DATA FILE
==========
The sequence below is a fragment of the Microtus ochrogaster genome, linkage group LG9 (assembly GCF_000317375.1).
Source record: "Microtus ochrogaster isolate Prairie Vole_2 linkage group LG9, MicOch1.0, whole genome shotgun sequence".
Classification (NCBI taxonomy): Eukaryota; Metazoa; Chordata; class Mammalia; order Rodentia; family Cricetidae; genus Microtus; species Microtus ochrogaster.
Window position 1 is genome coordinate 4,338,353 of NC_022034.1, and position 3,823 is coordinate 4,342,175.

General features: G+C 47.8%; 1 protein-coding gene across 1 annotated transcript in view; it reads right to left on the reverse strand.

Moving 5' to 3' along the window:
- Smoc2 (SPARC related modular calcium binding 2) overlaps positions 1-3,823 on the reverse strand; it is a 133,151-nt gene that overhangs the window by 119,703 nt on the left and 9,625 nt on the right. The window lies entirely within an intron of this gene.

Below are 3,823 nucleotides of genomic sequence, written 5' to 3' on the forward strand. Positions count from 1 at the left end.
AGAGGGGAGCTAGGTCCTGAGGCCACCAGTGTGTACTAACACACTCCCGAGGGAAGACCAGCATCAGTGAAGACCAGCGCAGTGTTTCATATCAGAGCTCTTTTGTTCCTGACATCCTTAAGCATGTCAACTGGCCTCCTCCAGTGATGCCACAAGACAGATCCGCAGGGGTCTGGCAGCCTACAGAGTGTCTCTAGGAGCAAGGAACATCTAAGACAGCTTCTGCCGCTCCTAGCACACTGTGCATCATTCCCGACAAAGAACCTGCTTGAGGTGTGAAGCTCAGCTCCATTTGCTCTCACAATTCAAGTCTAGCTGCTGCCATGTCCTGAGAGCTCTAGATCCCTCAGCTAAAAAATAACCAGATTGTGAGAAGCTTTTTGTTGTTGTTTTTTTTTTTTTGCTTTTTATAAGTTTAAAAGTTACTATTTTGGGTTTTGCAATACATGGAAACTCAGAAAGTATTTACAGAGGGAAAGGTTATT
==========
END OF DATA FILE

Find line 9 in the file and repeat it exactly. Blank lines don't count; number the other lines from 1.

AGAGGGGAGCTAGGTCCTGAGGCCACCAGTGTGTACTAACACACTCCCGAGGGAAGACCAGCATCAGTGAAGACCAGCGCAGTGTTTCATATCAGAGCTCTTTTGTTCCTGACATCCTTAAGCATGTCAACTGGCCTCCTCCAGTGATGCCACAAGACAGATCCGCAGGGGTCTGGCAGCCTACAGAGTGTCTCTAGGAGCAAGGAACATCTAAGACAGCTTCTGCCGCTCCTAGCACACTGTGCATCATTCCCGACAAAGAACCTGCTTGAGGTGTGAAGCTCAGCTCCATTTGCTCTCACAATTCAAGTCTAGCTGCTGCCATGTCCTGAGAGCTCTAGATCCCTCAGCTAAAAAATAACCAGATTGTGAGAAGCTTTTTGTTGTTGTTTTTTTTTTTTTGCTTTTTATAAGTTTAAAAGTTACTATTTTGGGTTTTGCAATACATGGAAACTCAGAAAGTATTTACAGAGGGAAAGGTTATT